Global assets under management (AuM) are set to swell to $102 trillion in 2020 and tax function will play critical role in determining front-runners in global asset management, according to a new report from PwC.
According to the report titled, ‘Asset Management 2020 and beyond: Transforming your business for a new global tax world’, as banks and insurers retreat from many business lines, asset managers are becoming more influential across a range of products, creating a new breed of global mega-managers.
"This is attracting huge focus from tax authorities, who, come 2020, will have specialist teams with the capabilities to carry out much more detailed enquiries than in the past, and the powers to request real-time investor-related information," the report said.
Therefore, investors will expect asset management providers to have efficient tax infrastructures. They will have minimal tolerance of tax uncertainty or tax adjustments and gravitate towards providers that offer products reflecting investor-specific tax profiles.
The report added that prospective investors will ask about tax disclosures even taking their individual tax charge into account before they consider investing in a fund. They will seek more certainty with respect to tax issues.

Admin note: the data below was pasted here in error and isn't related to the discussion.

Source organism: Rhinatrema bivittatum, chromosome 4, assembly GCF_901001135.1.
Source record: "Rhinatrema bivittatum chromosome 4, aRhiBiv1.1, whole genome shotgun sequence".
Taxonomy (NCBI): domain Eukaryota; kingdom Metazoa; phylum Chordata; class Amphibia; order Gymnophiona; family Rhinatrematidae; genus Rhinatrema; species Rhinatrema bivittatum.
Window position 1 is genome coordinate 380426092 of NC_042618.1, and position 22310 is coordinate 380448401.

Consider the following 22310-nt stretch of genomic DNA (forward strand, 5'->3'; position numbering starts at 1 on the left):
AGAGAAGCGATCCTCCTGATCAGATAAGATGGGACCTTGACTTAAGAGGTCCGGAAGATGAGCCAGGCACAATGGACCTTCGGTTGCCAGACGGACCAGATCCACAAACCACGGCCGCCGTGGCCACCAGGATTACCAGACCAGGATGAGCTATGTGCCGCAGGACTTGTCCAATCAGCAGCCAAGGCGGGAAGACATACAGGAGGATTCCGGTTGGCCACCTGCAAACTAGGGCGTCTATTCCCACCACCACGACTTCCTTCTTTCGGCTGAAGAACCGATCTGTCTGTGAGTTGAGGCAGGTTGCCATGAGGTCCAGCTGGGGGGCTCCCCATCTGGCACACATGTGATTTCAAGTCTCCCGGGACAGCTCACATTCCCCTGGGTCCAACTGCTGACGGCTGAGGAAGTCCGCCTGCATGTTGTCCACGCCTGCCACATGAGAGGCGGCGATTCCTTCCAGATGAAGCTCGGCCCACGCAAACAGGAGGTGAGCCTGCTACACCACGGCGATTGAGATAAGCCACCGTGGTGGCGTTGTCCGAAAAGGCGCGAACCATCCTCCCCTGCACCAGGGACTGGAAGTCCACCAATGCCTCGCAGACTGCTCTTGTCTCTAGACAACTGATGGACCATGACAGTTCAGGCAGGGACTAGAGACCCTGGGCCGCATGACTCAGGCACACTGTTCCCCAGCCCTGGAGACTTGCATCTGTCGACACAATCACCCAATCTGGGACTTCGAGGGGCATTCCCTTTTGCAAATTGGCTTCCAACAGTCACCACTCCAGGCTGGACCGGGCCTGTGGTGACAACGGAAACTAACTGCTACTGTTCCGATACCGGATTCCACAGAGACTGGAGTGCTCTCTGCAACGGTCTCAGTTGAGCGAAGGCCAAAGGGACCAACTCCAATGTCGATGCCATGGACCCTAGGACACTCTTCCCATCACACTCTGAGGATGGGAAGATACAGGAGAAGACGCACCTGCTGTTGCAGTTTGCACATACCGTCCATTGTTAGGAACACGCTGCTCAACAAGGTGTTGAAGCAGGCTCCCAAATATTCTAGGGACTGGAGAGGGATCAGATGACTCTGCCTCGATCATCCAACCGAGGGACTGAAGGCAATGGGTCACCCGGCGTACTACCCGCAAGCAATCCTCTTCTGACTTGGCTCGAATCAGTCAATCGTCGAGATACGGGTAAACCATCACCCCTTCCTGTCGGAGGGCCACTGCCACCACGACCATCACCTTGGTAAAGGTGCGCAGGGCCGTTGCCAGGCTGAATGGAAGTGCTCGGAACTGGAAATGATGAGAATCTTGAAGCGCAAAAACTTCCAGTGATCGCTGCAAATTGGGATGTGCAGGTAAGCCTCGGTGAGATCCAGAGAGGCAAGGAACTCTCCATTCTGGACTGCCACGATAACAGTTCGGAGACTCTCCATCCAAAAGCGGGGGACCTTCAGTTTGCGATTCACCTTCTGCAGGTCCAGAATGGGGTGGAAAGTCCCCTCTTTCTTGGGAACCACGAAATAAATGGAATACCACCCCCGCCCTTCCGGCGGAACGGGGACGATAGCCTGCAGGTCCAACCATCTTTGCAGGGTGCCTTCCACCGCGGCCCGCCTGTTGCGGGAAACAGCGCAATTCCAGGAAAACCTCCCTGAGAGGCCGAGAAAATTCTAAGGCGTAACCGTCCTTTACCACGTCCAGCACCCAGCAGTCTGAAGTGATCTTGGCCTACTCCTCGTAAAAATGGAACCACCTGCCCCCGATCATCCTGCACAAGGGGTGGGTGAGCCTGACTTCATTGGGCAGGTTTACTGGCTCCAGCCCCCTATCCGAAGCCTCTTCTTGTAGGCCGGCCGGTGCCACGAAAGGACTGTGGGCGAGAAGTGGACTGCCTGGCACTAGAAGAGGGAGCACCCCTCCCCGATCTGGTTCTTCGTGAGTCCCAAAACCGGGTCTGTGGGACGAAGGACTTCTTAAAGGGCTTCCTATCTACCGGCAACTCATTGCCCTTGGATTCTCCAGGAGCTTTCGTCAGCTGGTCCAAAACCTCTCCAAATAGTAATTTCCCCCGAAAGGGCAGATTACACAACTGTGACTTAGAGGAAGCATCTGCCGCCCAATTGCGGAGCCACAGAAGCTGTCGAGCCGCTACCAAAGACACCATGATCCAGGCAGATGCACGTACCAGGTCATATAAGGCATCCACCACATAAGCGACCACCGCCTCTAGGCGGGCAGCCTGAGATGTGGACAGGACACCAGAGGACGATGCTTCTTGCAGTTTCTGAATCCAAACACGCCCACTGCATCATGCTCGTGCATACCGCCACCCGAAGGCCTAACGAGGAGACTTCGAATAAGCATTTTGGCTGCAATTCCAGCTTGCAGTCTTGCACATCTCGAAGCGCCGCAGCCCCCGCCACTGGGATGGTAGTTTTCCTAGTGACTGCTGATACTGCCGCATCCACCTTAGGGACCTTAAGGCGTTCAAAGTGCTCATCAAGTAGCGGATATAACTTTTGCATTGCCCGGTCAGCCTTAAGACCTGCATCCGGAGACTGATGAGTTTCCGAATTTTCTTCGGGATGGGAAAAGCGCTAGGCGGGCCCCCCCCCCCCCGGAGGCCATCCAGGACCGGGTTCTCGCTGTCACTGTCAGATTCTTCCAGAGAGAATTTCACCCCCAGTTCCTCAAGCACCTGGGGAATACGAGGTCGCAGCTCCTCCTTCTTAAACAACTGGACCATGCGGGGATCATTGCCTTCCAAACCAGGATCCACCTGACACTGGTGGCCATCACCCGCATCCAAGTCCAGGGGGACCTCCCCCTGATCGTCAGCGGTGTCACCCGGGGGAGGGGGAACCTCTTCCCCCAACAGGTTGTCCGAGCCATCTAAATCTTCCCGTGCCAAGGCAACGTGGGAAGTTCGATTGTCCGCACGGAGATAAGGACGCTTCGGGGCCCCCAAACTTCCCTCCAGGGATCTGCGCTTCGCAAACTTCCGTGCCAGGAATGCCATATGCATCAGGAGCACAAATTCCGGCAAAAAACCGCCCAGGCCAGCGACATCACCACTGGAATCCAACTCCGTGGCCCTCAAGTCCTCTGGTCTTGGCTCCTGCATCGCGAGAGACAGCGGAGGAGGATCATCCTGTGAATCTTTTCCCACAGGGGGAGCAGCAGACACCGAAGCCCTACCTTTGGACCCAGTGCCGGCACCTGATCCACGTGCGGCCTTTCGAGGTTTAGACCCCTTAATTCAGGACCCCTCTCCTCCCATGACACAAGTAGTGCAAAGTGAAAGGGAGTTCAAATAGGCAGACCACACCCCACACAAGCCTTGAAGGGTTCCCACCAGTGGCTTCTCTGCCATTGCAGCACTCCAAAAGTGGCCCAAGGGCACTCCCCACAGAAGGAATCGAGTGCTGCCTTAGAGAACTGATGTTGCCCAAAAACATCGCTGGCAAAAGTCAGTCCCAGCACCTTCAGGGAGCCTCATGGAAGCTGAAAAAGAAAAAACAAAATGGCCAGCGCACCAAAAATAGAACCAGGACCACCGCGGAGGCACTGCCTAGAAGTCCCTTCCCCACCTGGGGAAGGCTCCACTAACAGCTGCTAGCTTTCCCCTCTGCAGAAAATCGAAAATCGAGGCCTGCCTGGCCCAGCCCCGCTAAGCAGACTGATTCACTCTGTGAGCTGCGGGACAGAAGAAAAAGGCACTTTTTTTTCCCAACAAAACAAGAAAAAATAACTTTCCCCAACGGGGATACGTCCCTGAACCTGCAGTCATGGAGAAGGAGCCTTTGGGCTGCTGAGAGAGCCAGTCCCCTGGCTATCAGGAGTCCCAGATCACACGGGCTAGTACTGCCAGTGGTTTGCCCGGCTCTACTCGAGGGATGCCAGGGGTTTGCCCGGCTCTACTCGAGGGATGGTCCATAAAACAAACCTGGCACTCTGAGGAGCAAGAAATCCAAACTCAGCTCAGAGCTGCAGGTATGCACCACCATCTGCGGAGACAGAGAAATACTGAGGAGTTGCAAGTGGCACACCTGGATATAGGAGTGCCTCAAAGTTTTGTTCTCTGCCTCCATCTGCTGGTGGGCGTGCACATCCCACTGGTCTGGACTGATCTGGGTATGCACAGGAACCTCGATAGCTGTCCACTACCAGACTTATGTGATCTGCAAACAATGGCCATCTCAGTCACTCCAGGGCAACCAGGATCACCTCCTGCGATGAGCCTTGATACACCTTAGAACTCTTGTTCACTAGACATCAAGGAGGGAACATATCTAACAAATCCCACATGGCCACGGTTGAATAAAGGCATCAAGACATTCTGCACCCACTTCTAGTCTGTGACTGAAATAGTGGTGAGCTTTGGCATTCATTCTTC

Asset managers will routinely have to carry out full assessments while launching new products to make them competitive in all channels.
With more transaction taxes, local withholding and self-assessment capital gains regimes, every asset purchase and sale will have to be carefully examined from a tax risk and reporting perspective. This will require asset managers to have real-time access to data on global tax regimes.
PwC said it expects a number of integrated businesses combining asset management, wealth management and private banking activities with the ability to provide a full tax advisory service to clients, to emerge.
PwC global tax leader for asset management William Taggart said: "In the lead up to 2020, investors’ evaluation on how their portfolios perform will focus predominantly on post-tax yields. Asset managers therefore, will have little choice but to respond by dispersing their strategic tax resources throughout their business operations to give front, middle and back office staff access to real-time expertise.
"In tandem in-house asset management tax teams will need to evolve to deal with perpetual audits and to engage with tax authorities on a frequent basis to influence policy and help guide the implementation of tax rules."
According to the report, technology for tax will enable investment firms to make timely tax-informed investment decisions and provide investors and tax authorities with the transparency and reporting they demand.
Technology will not only be close to the heart of asset managers – the tax authorities will also have made significant investments by 2020 too hence the age of selected paper-based reporting by asset managers to the tax authorities will be over.